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in Journal of the American Veterinary Medical Association

Abstract

Objective—To determine whether topical application of 1% diclofenac sodium cream would decrease inflammation at sites of IV regional limb perfusion (IVRLP) in healthy horses.

Animals—6 healthy adult horses (12 forelimbs).

Procedures—Bilateral IVRLP with 2.5 g of amikacin sulfate was performed twice in each horse, with 24 hours between each session. Horses were treated with topical 1% diclofenac liposomal cream (treated limbs) or a placebo cream (control limbs). All injection sites were evaluated before the first IVRLP session and 24 hours after the second session by means of ultrasonographic examination by a trained ultrasonographer who was unaware of the treatment received. Circumferential measurements and subjective visible inflammation scores were recorded by a veterinarian who was also unaware of treatment received.

Results—After IVRLP, control limbs had a significantly greater increase in subcutaneous thickness, compared with treated limbs. Ultrasonographic and visual assessment scores were significantly higher in control versus treated limbs. The mean change in limb circumference was greater, but not significantly so, in control limbs, compared with treated limbs.

Conclusions and Clinical Relevance—Topical application of 1% diclofenac sodium liposomal cream to sites of IVRLP in healthy horses decreased inflammation as judged by visual assessment and ultrasonography. Decreased inflammation may allow extended use of IVRLP and may result in a reduction in pain in treated horses.

Full access
in American Journal of Veterinary Research

Abstract

OBJECTIVE

The first objective was to determine if the sample collection method (naturally voided vs digital rectal examination collection) affected fecal occult blood test (FOBT) results. The second objective was to assess the ability of human fecal hemoglobin immunochemical tests to detect canine and feline blood.

ANIMALS

308 privately owned dogs, healthy and sick.

METHODS

Guaiac FOBTs were performed on paired voided and rectally obtained canine fecal samples. The kappa statistic was used to assess agreement between the 2 collection methods, and a multivariate regression model was used to identify factors associated with a positive FOBT. Two fecal immunochemical tests (FITs; Hemosure One Step and OC-Light S) were tested with serially diluted human, canine, and feline blood.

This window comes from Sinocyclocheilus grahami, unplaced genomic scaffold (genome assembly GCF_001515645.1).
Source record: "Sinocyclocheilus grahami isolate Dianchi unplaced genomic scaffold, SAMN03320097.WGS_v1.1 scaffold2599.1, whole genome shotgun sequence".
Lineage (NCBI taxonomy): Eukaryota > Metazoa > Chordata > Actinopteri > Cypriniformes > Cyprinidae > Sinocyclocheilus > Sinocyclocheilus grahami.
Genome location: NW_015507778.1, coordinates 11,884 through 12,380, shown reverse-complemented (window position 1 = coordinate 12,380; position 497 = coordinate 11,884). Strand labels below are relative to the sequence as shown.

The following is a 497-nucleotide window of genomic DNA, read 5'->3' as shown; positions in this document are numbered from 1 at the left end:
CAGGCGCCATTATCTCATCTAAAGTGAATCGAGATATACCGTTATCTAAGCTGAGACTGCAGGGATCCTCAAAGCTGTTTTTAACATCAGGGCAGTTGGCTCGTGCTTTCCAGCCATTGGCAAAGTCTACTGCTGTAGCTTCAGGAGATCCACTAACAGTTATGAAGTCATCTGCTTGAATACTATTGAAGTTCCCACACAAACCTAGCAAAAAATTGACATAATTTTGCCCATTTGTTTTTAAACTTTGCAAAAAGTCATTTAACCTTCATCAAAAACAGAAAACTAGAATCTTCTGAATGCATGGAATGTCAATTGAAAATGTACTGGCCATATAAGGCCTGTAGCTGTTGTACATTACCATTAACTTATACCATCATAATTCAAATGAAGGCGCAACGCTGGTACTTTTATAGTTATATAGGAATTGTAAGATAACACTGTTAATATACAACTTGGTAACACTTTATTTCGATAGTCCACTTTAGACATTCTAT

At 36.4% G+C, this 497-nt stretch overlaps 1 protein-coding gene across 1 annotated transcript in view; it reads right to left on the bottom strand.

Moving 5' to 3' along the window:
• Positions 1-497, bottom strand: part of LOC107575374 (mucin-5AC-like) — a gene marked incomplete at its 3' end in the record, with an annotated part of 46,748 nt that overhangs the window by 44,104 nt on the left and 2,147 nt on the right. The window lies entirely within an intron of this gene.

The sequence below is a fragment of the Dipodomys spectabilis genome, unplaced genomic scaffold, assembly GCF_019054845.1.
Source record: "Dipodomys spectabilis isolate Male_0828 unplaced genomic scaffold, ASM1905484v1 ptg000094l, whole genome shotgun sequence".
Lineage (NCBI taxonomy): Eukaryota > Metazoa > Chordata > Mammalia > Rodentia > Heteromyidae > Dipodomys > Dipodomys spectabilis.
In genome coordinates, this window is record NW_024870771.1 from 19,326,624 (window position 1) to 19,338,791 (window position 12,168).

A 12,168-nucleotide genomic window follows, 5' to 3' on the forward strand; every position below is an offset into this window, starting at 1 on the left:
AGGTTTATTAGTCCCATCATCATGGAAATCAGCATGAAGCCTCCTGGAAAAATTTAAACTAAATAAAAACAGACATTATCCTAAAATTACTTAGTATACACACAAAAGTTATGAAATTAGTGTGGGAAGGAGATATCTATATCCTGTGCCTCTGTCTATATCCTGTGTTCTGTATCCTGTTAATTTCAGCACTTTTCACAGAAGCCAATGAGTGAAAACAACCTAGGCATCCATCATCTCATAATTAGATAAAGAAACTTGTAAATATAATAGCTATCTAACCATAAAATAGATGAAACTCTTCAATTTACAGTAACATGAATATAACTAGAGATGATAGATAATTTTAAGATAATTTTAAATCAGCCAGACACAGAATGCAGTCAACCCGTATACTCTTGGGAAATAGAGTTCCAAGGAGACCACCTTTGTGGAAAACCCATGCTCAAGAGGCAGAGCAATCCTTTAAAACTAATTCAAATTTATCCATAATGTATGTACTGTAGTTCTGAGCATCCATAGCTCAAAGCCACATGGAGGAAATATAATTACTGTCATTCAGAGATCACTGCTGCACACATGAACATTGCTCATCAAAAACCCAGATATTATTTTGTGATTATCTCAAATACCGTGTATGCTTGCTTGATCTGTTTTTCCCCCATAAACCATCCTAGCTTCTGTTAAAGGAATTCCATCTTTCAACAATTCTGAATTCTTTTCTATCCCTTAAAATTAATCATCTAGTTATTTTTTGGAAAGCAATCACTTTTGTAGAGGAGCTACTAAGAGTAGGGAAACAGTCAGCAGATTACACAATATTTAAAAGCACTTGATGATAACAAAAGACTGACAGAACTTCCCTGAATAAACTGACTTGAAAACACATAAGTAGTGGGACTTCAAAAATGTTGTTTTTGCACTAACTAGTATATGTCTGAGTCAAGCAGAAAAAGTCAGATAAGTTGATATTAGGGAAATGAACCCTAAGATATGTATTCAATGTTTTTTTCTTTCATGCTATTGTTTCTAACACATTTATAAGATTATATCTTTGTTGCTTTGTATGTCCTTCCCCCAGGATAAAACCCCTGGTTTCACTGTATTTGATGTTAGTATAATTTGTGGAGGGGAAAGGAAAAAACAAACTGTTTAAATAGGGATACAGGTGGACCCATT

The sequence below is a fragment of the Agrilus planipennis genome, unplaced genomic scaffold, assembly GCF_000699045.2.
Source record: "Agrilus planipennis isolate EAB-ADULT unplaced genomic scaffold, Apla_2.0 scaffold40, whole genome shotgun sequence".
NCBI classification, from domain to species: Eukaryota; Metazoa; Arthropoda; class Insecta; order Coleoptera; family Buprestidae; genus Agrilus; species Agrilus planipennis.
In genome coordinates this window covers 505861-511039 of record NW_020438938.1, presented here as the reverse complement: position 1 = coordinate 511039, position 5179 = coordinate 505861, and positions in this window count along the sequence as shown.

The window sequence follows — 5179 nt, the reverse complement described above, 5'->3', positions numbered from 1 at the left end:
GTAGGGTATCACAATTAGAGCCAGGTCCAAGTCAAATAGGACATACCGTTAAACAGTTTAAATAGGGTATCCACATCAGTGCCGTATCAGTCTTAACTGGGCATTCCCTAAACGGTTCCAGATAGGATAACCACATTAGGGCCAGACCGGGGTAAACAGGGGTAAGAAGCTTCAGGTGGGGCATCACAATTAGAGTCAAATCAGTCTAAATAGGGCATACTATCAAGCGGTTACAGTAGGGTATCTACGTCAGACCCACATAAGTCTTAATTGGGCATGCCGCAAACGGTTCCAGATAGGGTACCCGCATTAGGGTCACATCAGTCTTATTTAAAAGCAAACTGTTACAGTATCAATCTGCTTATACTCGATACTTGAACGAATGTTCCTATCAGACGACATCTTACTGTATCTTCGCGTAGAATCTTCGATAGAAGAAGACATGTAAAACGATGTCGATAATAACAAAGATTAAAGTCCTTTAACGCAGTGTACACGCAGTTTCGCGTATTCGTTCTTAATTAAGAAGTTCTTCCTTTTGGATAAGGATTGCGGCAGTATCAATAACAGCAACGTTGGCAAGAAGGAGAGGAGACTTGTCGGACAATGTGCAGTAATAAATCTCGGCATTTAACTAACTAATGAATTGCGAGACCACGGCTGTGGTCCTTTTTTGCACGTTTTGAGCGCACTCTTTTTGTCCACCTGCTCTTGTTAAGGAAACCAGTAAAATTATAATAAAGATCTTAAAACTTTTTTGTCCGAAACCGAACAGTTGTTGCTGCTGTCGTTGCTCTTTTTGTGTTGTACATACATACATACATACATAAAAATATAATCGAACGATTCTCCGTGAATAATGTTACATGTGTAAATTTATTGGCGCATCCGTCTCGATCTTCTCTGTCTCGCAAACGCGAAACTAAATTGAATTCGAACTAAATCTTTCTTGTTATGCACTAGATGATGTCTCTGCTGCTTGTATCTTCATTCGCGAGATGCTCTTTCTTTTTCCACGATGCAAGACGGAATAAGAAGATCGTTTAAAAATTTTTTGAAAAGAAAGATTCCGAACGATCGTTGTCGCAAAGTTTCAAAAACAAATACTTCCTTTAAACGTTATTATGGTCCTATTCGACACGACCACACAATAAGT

RESULTS

Voided and rectally obtained samples showed strong FOB-positivity agreement (k = 0.80), with 92.5% concordance and only 13/308 dogs negative on void but positive on rectal. Multivariate analysis showed dogs with gastrointestinal disease (P = .0008, rectal; P = .0001, void) were more likely and heavier dogs (P = .0037, rectal; P = .0022 void) were less likely to test FOBT positive. Health status, fasting status, NSAID use, and age were associated with FOBT results on univariate, but not multivariate, analysis. FITs did not detect canine or feline blood at any concentration while human blood performed as expected.

CLINICAL RELEVANCE

Rectally obtained fecal samples can be reliably used for FOBTs. Human FITs may not be suitable for companion animals, but evaluation of other available tests is needed.

Open access
in American Journal of Veterinary Research

Abstract

OBJECTIVE

To determine if dogs with neoplasia produce more coated platelets, a subpopulation of activated platelets generated by dual stimulation with thrombin and convulxin, a glycoprotein VI agonist, than healthy control dogs.

ANIMALS

Client-owned dogs diagnosed with lymphoma (n = 19) or solid tumors (14) and healthy control dogs (14).

PROCEDURES

Platelets were stimulated ex vivo with thrombin and convulxin. Flow cytometry was used to quantify the percentage of coated platelets based on high levels of surface fibrinogen. To compare the percentage of coated platelets between the three groups, an ANOVA was performed followed by pairwise 95% confidence intervals (CI) adjusted for multiple comparisons using Tukey’s method.

RESULTS

We observed a greater mean percentage of coated platelets in dogs with solid tumors, compared with healthy control dogs, by 10.9 percentage points (95% CI: −1.0, 22.8), and a mean percentage of coated platelets in dogs with lymphoma that was less than healthy control dogs by 0.3 percentage points (95% CI: −11.4, 10.8).

CLINICAL RELEVANCE

This study provides the first data-based evidence that dogs with solid tumors may have a greater mean coated platelet percentage when compared with healthy control dogs, although there is overlap between groups. Further studies are needed investigating coated platelets in specific subsets of neoplasia and investigating additional mechanisms of hypercoagulability in dogs with neoplasia.

Open access
in American Journal of Veterinary Research